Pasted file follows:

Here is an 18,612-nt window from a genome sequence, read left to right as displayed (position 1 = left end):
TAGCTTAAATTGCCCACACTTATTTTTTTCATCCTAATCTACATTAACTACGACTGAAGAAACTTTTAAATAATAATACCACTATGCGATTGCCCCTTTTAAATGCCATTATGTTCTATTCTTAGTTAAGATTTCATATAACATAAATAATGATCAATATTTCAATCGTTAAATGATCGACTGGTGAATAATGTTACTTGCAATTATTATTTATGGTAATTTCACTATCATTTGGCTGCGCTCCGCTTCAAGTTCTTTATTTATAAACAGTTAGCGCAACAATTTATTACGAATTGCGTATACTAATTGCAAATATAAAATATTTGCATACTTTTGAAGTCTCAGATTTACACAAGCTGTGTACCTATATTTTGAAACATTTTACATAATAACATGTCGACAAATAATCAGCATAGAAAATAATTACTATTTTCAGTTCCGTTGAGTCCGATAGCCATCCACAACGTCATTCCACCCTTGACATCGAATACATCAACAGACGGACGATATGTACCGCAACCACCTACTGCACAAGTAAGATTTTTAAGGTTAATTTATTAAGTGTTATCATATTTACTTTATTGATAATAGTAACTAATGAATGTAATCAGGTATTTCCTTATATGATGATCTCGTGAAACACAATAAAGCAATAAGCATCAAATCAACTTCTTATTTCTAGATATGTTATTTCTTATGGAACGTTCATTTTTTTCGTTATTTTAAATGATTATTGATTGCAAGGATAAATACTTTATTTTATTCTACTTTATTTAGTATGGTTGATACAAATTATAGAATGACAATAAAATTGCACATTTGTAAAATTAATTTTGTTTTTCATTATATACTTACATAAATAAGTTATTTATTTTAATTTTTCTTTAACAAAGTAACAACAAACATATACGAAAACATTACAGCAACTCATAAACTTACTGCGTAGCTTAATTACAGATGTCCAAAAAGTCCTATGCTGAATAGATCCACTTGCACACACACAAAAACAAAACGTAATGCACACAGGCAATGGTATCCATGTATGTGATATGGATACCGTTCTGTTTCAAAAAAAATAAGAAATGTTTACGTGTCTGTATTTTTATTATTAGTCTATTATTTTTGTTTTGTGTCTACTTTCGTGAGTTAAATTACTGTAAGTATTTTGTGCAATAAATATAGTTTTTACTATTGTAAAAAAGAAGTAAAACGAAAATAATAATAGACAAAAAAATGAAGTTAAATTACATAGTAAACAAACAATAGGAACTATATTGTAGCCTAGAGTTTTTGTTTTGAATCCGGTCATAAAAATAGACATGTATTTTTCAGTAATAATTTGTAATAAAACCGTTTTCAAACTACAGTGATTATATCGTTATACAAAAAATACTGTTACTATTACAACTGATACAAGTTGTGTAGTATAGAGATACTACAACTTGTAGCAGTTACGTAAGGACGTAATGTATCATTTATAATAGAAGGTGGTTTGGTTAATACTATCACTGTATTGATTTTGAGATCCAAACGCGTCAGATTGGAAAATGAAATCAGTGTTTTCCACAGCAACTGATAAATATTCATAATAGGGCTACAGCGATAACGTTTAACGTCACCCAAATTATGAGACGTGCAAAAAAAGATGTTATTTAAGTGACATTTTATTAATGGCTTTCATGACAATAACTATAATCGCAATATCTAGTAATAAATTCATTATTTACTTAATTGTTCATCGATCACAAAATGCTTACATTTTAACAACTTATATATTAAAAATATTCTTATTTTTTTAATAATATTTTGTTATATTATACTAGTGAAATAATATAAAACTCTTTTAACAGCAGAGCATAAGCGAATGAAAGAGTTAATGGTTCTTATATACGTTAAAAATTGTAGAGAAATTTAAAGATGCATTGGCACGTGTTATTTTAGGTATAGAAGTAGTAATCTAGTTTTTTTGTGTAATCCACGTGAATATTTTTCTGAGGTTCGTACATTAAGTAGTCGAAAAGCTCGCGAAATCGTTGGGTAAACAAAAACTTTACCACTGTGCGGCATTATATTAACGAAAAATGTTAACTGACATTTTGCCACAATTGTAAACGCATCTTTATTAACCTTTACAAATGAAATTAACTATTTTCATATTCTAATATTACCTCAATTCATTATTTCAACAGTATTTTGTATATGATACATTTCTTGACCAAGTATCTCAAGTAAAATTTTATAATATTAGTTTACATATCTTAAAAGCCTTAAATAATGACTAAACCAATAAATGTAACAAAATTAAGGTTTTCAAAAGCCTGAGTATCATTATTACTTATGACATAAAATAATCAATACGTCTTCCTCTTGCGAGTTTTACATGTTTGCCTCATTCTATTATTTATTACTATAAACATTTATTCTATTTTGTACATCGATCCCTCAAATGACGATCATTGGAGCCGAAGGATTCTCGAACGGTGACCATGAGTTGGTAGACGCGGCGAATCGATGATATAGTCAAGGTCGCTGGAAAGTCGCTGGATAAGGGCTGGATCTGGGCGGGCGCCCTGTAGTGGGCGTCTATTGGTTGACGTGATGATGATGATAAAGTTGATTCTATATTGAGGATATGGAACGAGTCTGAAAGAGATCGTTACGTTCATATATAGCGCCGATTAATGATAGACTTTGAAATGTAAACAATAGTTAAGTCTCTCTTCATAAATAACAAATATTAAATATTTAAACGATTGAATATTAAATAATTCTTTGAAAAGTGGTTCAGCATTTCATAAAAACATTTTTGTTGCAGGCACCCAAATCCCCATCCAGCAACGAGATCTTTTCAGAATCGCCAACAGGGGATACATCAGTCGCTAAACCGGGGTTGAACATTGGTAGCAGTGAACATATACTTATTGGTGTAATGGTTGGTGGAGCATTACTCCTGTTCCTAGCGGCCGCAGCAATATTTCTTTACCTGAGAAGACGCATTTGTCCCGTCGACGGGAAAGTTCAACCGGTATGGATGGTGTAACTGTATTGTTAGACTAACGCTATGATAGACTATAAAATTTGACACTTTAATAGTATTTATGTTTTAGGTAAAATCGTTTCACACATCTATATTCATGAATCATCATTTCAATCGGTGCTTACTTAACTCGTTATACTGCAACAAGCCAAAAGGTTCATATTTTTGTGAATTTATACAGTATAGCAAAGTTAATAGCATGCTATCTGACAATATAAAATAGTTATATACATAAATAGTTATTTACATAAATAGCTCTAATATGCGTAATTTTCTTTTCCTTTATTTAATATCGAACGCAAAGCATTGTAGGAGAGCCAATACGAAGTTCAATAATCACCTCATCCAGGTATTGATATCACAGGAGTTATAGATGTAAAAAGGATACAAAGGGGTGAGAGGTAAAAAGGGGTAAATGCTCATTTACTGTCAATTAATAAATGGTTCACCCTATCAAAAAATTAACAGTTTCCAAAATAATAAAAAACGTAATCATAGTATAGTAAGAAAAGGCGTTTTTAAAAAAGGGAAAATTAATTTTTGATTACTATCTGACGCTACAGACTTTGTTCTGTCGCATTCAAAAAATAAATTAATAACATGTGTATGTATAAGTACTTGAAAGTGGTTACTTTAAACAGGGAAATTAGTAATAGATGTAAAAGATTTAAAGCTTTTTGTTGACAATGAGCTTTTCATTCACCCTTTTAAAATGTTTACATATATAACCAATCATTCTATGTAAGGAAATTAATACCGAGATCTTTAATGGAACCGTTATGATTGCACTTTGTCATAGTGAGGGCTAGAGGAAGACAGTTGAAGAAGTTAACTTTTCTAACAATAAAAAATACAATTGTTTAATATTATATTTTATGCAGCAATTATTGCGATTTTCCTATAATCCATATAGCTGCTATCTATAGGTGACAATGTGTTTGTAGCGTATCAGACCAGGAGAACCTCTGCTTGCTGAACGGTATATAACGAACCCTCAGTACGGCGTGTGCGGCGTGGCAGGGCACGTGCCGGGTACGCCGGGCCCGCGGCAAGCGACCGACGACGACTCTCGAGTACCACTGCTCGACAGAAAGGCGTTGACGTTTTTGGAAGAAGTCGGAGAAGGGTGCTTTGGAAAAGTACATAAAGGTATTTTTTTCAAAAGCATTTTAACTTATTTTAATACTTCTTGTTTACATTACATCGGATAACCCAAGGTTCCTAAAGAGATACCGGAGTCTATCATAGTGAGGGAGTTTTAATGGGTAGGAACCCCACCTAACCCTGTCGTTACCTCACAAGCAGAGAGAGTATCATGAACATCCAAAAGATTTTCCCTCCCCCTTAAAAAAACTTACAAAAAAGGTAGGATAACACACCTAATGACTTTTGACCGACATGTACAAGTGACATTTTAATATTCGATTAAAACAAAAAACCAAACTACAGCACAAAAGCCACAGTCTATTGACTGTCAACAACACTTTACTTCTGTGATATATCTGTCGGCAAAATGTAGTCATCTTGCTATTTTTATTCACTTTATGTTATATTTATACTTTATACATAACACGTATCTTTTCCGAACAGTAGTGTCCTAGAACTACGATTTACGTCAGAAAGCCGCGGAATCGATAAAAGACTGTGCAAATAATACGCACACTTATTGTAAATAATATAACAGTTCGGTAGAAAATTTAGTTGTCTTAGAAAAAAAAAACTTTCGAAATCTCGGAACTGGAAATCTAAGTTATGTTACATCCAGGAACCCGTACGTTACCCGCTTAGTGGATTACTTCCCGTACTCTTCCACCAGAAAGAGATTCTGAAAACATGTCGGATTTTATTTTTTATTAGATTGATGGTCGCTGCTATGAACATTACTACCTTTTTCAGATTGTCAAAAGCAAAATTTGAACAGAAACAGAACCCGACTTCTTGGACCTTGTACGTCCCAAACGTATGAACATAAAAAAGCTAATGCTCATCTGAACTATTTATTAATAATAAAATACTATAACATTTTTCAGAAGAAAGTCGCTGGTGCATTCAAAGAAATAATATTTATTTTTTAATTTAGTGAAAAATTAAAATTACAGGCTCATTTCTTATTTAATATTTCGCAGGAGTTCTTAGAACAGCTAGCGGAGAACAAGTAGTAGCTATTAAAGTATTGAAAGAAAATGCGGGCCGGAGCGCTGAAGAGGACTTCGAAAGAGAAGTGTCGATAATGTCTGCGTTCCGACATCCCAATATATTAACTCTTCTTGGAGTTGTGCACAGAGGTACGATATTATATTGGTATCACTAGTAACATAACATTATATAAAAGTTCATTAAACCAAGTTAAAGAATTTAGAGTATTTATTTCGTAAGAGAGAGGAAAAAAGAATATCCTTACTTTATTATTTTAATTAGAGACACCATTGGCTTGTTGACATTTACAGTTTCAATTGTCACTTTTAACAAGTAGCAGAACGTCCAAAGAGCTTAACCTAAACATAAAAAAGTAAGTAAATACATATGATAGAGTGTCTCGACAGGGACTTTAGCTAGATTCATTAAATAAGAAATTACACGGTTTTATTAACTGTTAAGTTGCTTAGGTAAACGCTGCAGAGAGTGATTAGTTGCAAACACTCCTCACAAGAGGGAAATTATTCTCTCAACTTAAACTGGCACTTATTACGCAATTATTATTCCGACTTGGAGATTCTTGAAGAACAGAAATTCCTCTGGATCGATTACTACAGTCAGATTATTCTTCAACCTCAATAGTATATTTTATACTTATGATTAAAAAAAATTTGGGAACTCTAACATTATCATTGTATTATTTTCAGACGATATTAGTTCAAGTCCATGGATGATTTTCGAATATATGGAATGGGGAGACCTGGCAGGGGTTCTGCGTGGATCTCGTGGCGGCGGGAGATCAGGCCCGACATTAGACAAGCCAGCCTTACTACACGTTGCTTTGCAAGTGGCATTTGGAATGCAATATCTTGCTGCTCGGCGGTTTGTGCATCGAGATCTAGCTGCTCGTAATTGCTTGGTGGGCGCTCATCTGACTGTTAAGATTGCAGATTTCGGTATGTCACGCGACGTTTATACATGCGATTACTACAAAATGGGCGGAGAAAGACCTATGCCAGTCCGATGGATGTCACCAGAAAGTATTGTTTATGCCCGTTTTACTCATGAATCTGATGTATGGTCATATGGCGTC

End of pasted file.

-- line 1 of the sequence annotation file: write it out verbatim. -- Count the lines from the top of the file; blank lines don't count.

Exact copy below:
Here is an 18,612-nt window from a genome sequence, read left to right as displayed (position 1 = left end):